After a successful action brought by the Australian Competition and Consumer Commission, Snowdale Holdings Pty Ltd (Snowdale) was ordered by the Federal Court to pay $750,000 in penalties and another $300,000 in court costs, which is the highest penalty a court has ordered in relation to misleading ‘free-range’ egg claims.

Background

In 2013, Snowdale supplied cartons labelled as “free-range” in Western Australia under six brands such as Eggs by Ellah, Swan Valley Range and Wanneroo Free Range. It was also reported during this time Snowdale advertised its eggs as ‘free-range’ on its website. The West Australian egg producer was left in troubled waters when the ACCC uncovered evidence in 2014 of dead chickens and poor farming conditions. According to this evidence, hens were not able to move freely or exit their barns, and they were housed in four industrial-sized “barns” or “sheds”. This discovery led the consumer watchdog to pursue legal action against the egg producer for its misleading and deceptive statements between April 2011 and December 2013. While making these claims, the egg producer has doubled the price of its eggs, and charged a free-range premium.

In 2016 a Federal Court proceeding was entered into. The presiding judge Antony Siopsis said the sheds of one of the properties had the capacity to house about 18,000 laying hens whereas another property could house 12,740. Snowdale’s owner Barry Cocking tried to make justifications of these amounts by claiming both farms were no longer used by the company for free-range egg farming. In the end, the Federal Court sided with the ACCC and found the company guilty. However, a penalty was not issued.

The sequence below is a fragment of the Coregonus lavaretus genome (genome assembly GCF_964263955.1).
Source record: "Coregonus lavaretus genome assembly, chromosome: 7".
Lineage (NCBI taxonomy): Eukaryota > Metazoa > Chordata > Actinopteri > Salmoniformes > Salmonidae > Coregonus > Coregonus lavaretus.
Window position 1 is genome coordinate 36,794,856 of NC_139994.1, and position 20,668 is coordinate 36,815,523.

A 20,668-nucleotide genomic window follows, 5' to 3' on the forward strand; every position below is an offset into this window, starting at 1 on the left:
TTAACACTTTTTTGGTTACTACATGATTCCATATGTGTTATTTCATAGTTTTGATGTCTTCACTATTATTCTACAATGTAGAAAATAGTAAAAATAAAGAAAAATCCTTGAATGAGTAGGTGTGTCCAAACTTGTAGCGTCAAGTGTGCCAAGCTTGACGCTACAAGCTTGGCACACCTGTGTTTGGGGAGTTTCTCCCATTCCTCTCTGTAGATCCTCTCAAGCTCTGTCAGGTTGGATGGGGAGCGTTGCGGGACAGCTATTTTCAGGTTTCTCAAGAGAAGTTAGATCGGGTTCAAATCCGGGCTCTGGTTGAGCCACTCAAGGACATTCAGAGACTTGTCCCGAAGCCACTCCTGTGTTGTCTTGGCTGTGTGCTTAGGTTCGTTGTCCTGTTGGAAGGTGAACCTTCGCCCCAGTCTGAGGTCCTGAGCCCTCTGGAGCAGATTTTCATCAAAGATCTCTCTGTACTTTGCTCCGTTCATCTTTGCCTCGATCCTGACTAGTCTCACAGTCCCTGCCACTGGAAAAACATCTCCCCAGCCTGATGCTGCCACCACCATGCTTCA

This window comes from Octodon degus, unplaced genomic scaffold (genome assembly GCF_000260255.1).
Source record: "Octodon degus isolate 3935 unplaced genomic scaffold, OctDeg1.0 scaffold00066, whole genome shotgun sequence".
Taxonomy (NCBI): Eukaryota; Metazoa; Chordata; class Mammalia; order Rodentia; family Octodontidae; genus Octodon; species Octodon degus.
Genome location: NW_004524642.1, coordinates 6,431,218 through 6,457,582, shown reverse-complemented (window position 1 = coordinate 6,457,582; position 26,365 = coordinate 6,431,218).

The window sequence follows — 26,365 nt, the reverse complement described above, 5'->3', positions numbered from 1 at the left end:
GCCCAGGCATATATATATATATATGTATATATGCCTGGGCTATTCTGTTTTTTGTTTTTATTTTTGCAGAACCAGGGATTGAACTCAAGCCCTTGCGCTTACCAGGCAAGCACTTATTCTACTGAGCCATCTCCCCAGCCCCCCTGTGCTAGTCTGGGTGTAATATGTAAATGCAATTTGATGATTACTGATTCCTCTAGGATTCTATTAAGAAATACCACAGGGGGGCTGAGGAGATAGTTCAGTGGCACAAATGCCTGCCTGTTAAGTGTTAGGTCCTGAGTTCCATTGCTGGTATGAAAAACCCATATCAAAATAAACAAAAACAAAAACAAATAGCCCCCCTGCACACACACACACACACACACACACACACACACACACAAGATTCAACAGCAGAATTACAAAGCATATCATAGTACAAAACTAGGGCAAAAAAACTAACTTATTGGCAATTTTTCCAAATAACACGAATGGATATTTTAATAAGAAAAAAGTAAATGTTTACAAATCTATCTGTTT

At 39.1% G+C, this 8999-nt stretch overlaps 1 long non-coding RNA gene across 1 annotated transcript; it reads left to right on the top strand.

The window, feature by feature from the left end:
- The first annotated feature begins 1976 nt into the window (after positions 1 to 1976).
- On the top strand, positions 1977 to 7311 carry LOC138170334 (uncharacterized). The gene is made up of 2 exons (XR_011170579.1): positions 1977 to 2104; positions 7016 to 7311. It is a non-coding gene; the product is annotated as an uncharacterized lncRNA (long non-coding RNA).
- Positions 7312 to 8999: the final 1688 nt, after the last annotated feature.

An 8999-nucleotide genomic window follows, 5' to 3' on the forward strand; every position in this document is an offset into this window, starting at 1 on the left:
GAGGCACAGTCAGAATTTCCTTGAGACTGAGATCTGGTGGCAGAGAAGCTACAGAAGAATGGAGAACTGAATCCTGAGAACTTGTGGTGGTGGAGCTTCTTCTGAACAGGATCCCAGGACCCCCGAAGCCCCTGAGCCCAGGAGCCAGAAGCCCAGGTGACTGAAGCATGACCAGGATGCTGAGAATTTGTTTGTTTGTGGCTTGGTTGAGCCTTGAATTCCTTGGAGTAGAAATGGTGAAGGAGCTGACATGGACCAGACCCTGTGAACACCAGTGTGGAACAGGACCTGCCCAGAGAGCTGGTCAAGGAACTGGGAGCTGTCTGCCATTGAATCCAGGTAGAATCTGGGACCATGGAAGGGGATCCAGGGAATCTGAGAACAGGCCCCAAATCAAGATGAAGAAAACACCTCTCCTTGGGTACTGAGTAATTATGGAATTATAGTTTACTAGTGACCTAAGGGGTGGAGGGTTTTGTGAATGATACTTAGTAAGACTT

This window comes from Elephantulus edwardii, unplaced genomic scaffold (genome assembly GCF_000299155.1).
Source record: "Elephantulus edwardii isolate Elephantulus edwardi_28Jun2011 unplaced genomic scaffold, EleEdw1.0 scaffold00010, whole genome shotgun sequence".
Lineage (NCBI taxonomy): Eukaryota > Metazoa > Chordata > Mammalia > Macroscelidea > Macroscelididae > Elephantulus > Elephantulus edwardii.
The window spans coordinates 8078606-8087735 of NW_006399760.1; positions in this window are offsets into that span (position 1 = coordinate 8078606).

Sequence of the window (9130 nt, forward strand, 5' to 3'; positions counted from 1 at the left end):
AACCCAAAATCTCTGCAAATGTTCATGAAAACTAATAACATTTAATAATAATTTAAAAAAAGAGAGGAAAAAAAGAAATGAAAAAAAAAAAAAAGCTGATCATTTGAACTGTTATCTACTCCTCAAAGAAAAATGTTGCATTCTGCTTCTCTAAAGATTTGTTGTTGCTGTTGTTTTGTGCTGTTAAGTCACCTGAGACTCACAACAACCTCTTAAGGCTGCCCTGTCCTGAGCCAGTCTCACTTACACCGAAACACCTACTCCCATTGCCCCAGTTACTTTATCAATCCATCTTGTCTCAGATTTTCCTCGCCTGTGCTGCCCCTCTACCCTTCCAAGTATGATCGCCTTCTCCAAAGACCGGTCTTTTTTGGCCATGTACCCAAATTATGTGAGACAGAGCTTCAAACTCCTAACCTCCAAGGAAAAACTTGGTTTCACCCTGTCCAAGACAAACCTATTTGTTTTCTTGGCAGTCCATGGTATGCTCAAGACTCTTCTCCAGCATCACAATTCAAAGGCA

The Outcome

Finally a judgment was entered into today. In a media release, the ACCC revealed the Court found most of the hens from the sheds did not go outside and the conditions, such as the number of pop holes and birds per metre of pop hole, the flock size inside the shed and the shed size itself, did not qualify the company as a free-range egg producer. The Court made an order preventing Snowdale from using the words ‘free-range’ unless its eggs were produced by hens who are able to go outside. Moreover, the Court ordered Snowdale to implement a consumer law compliance program and pay a contribution towards the ACCC’s costs.

The Court’s decision illustrates what can potentially happen if an egg producer falsely claims free-range status. Typically, this is not the first time the Federal Court has made orders in the thousands. Previously, the Court has imposed penalties worth over $250,000 on egg suppliers and producers who could not back up their free-range egg claim with farming conditions.

Further, the Commonwealth, State and Territory Consumer Affairs Ministers introduced last year a national information standards under the Australian Consumer Law. Under these standards, chickens must have “meaningful and regular” access to outdoors and their outdoor stocking density cannot be more than one hen per square metre (or maximum 10,000 hens per hectare) if they intend to claim free-range status.

Final Thoughts

Consumers pay a higher price for free-range eggs so it is expected when a ‘free-range’ claim is made the eggs are actually laid by chickens in free range conditions. If an egg supplier or producer’s farming practices come under fire, they must make sure their farming conditions comply with the national information standards. Otherwise, the ACCC view the claim as a false or misleading representation, and bring an action that will run in the thousands.

If you own a business and would like to know more about how to get on top of your obligations under the Australian Consumer Law, LawPath recommends getting in touch with a business lawyer.

Let us know your thoughts on egg producers making false or misleading statements about their free-range egg status by tagging us at #lawpath or @lawpath.

Fiona Lu

Fiona is a Paralegal working in our content team which aims to provide free legal guides to facilitate public access to legal resources. With an interest in information, media, consumer and employment law, her primary focus is on how technology will affect the future of the legal industry.